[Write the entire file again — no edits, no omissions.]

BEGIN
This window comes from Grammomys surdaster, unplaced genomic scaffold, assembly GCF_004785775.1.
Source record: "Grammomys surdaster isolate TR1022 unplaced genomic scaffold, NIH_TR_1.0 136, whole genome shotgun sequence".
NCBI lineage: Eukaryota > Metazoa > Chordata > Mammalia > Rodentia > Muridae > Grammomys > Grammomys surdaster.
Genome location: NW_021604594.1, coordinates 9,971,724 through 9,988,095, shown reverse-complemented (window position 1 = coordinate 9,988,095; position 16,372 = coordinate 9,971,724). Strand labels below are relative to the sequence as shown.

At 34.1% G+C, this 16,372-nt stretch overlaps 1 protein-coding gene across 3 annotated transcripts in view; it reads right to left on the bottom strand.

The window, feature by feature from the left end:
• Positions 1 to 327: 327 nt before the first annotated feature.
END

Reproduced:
This window comes from Grammomys surdaster, unplaced genomic scaffold, assembly GCF_004785775.1.
Source record: "Grammomys surdaster isolate TR1022 unplaced genomic scaffold, NIH_TR_1.0 136, whole genome shotgun sequence".
NCBI lineage: Eukaryota > Metazoa > Chordata > Mammalia > Rodentia > Muridae > Grammomys > Grammomys surdaster.
Genome location: NW_021604594.1, coordinates 9,971,724 through 9,988,095, shown reverse-complemented (window position 1 = coordinate 9,988,095; position 16,372 = coordinate 9,971,724). Strand labels below are relative to the sequence as shown.

At 34.1% G+C, this 16,372-nt stretch overlaps 1 protein-coding gene across 3 annotated transcripts in view; it reads right to left on the bottom strand.

The window, feature by feature from the left end:
• Positions 1 to 327: 327 nt before the first annotated feature.